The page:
Owning a restaurant is a labor of love, and most restaurateurs work long hours. The owner keeps tabs on things like items to be ordered, customer complaints, and staff scheduling conflicts, all of which are recorded in the book. She studies the accounting records daily and stays on top of the restaurant’s financial situation. She may also take on duties like confirming reservations. Restaurateurs come from many walks of life, but mostly they have experience within the industry. A restaurant owner can be either a “backer” or an active owner. Backers provide funding to the active owners and entrust them to run the place.
Loan officers use a process called underwriting to assess whether applicants qualify for loans. After collecting and verifying all the required financial documents, the loan officer evaluates this information to determine the applicant’s loan needs and ability to pay back the loan. Some firms underwrite loans manually, calculating the applicant’s financial status by following a certain formula or set of guidelines. Other firms use underwriting software, which analyze applications almost instantly. More often, firms use underwriting software to produce a recommendation, while relying on loan officers to consider any additional information to make a final decision. The work of loan officers has sizeable customer service and sales components. Loan officers often answer questions and guide customers through the application process. In addition, many loan officers must market the products and services of their lending institution and actively solicit new business. Commercial loan officers generally need a bachelor’s degree in finance, business, economics, or a related field. Mortgage loan officers must be licensed.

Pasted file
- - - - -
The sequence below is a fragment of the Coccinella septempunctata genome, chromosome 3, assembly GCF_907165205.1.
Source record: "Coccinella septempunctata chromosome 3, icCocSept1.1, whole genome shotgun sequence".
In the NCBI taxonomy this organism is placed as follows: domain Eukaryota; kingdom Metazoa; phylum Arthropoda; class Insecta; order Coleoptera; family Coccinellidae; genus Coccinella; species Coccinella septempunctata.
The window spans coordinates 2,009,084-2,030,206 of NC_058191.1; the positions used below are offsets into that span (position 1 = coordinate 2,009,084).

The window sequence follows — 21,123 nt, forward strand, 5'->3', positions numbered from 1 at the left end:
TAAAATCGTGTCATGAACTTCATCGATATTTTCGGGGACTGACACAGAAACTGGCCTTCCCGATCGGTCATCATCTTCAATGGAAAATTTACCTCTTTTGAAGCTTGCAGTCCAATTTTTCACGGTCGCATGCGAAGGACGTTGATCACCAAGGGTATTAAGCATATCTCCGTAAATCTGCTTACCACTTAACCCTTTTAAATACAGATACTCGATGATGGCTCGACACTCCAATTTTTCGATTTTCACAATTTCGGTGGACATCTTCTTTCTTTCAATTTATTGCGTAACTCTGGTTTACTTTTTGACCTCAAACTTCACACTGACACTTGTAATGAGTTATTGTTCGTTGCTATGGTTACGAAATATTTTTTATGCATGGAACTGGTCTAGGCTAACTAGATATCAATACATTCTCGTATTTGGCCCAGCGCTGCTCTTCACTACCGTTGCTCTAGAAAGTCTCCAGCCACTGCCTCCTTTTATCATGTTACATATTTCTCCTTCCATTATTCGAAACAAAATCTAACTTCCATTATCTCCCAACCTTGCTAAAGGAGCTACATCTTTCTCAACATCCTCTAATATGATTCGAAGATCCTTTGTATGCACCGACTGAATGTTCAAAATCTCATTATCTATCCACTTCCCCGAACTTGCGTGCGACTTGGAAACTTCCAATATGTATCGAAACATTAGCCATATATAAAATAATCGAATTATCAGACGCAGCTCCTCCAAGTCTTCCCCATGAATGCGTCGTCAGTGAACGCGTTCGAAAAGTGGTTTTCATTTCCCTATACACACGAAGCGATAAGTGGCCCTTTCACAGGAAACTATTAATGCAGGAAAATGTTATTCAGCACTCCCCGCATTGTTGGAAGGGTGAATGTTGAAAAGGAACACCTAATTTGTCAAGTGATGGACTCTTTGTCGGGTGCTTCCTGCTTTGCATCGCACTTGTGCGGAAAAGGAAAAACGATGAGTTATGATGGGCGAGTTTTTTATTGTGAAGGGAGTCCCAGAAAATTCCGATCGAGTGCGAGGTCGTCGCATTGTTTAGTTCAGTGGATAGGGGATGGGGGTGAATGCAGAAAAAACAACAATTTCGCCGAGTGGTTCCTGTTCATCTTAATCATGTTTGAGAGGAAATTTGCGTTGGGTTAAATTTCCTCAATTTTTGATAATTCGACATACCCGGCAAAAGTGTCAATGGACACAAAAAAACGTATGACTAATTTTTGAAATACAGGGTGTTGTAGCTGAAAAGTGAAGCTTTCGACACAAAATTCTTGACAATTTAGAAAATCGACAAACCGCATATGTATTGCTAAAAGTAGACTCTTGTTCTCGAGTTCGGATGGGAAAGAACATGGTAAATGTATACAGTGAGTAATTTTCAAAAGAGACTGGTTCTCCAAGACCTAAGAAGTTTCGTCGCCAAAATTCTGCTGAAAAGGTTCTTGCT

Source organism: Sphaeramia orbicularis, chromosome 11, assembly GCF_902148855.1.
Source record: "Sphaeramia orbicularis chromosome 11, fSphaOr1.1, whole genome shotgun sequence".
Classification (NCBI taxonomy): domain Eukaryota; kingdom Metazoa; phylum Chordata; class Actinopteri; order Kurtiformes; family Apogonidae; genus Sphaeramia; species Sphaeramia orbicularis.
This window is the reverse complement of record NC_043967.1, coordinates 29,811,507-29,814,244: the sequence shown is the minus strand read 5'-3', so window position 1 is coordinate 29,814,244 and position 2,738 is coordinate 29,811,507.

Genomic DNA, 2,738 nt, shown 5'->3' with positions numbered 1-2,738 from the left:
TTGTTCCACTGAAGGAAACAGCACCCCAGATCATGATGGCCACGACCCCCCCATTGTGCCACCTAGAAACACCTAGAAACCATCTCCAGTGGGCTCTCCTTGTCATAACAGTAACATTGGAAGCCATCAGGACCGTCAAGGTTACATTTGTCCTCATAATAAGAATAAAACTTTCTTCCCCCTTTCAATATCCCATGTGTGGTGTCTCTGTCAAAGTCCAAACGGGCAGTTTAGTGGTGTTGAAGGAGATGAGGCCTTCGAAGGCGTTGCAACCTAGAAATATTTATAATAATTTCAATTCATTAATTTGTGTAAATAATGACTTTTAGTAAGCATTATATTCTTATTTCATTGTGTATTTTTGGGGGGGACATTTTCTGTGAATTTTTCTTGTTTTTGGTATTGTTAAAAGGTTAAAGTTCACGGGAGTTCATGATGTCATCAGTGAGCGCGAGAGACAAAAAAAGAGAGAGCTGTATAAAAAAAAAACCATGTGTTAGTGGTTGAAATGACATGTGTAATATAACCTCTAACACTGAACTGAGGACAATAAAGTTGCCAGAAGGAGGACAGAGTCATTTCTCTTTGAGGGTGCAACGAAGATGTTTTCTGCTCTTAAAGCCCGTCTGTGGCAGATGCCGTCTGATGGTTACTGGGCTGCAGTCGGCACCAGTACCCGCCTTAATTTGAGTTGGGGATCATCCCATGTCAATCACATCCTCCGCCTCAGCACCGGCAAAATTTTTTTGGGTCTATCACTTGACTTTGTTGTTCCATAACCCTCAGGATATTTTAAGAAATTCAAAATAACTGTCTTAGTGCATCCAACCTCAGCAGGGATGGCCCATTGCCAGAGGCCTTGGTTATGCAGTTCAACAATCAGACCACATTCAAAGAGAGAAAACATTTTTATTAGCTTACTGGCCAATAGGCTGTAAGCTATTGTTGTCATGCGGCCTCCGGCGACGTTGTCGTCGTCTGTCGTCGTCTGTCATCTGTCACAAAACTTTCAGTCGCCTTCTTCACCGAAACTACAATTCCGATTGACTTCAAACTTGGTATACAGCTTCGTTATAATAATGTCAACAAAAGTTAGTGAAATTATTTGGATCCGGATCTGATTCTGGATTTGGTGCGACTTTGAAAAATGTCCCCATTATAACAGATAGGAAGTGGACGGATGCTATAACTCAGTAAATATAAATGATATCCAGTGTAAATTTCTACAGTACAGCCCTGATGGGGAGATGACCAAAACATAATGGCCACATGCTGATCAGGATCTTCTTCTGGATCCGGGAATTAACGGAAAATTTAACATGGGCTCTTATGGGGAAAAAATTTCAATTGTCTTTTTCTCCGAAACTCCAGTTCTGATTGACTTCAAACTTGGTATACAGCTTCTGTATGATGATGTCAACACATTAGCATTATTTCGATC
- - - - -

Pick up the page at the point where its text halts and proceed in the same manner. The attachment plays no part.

icensed practical nurses (known as LPNs) provide basic medical care. They work under the direction of registered nurses and doctors. Duties of LPNs vary, depending on their work setting, For example, they may teach family members how to care for a relative; help to deliver, care for, and feed infants; collect samples for testing and do routine laboratory tests; or feed patients who need help eating. Because medical care is regulated, LPNs may be limited to doing certain tasks, depending on their state. In some states, for example, LPNs with proper training can give medication or start intravenous (IV) drips, while in other states they cannot. State regulations govern the extent to which LPNs must be directly supervised; for example, an LPN may provide certain forms of care only with instructions from a registered nurse. LPNs must complete an accredited program, which takes about 1 year. These programs are commonly in technical schools and community colleges. They may occasionally be in high schools and hospitals as well. Practical nursing programs combine classroom learning in subjects such as nursing, biology, and pharmacology, with supervised clinical experience.
With an increasing portion of our population headed toward middle age, there will be an increased demand for opticians to help consumers with their eyewear. In addition, awareness of the importance of regular eye exams is increasing across all age groups, especially children and those over the age of 65. Employment opportunities for opticians are expected to increase, and training is required for an opticianry license. For more information, visit www.nfos.org.